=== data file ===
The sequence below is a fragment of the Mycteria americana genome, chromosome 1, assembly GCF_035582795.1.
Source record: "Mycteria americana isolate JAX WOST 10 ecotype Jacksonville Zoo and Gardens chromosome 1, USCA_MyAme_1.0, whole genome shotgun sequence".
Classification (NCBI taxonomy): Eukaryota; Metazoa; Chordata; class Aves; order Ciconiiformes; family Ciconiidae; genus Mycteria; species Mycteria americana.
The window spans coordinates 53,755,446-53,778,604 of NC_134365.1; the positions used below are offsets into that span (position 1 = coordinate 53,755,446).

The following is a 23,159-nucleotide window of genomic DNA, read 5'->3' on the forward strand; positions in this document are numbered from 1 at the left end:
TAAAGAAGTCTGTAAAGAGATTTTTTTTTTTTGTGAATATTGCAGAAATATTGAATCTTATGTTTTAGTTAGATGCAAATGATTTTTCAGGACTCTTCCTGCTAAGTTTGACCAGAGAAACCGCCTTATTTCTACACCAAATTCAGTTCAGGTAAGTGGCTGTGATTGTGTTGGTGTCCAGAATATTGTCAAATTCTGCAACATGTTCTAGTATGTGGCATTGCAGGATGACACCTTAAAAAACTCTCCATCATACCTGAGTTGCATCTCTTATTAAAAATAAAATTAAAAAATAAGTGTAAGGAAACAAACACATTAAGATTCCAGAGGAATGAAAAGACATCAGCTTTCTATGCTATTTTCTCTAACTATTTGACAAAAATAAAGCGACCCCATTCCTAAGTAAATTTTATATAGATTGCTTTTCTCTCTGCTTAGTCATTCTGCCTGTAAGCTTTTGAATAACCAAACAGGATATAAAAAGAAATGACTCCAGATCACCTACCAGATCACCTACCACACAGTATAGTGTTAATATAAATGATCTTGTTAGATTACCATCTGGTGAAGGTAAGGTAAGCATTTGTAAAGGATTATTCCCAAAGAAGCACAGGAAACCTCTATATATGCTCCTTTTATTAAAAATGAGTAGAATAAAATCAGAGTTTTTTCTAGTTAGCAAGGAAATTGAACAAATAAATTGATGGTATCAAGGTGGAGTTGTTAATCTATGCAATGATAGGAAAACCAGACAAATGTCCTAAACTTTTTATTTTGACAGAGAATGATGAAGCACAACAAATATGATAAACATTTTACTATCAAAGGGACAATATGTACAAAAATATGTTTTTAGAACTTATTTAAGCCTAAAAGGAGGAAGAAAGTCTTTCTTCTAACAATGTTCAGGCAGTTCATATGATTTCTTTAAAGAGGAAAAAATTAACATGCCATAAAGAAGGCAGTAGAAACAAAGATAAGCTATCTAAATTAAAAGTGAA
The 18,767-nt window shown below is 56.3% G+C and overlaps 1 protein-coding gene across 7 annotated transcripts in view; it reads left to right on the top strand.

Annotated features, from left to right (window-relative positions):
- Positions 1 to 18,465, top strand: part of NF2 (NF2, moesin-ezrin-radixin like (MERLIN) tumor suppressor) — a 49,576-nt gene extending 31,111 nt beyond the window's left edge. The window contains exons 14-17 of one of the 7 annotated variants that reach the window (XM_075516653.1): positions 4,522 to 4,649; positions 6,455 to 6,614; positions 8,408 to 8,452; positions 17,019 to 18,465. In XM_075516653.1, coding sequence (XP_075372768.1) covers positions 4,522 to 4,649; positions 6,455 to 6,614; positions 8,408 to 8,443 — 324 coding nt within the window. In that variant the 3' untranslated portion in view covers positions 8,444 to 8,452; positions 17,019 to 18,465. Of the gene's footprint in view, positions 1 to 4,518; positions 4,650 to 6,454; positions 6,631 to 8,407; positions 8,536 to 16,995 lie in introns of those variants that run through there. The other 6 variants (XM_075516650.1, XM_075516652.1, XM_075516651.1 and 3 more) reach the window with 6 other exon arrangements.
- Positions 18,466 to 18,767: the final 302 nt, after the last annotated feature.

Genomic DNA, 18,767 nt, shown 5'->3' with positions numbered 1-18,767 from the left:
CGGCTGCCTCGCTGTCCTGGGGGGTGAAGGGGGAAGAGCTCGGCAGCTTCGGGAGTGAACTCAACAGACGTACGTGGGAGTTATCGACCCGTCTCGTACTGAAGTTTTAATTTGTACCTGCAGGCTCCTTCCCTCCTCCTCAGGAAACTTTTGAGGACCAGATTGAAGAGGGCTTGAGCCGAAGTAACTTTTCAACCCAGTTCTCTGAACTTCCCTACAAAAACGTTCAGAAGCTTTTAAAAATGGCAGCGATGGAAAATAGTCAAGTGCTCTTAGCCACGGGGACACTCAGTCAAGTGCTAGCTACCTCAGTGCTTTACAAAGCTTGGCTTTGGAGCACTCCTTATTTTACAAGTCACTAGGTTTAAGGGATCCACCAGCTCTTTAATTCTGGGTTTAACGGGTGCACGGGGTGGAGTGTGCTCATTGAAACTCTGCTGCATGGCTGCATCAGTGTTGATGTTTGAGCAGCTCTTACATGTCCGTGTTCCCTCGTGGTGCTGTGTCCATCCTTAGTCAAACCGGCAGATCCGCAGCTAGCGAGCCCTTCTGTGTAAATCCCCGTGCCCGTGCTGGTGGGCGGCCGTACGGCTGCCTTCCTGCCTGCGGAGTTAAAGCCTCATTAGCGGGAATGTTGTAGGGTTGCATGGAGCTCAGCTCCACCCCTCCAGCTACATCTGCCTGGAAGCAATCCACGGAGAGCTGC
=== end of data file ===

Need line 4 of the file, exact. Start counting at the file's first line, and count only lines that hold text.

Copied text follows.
The window spans coordinates 53,755,446-53,778,604 of NC_134365.1; the positions used below are offsets into that span (position 1 = coordinate 53,755,446).